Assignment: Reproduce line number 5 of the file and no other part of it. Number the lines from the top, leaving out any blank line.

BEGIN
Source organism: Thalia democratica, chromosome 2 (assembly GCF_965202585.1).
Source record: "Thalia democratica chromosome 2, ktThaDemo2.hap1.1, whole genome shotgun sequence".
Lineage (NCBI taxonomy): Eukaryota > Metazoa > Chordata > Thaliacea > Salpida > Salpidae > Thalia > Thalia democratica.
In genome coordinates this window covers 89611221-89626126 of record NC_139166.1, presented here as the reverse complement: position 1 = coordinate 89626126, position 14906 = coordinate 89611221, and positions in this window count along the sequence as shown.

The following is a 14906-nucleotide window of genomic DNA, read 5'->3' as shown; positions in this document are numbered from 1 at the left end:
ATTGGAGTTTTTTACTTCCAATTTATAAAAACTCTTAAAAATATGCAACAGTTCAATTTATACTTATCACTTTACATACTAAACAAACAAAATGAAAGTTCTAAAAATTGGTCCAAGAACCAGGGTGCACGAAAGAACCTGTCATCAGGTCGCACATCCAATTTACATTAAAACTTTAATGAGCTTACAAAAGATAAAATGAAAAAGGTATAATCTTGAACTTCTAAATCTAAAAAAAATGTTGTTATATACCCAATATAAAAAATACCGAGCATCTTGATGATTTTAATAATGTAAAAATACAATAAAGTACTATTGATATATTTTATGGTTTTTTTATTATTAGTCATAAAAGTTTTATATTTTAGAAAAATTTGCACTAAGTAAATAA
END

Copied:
The following is a 14906-nucleotide window of genomic DNA, read 5'->3' as shown; positions in this document are numbered from 1 at the left end: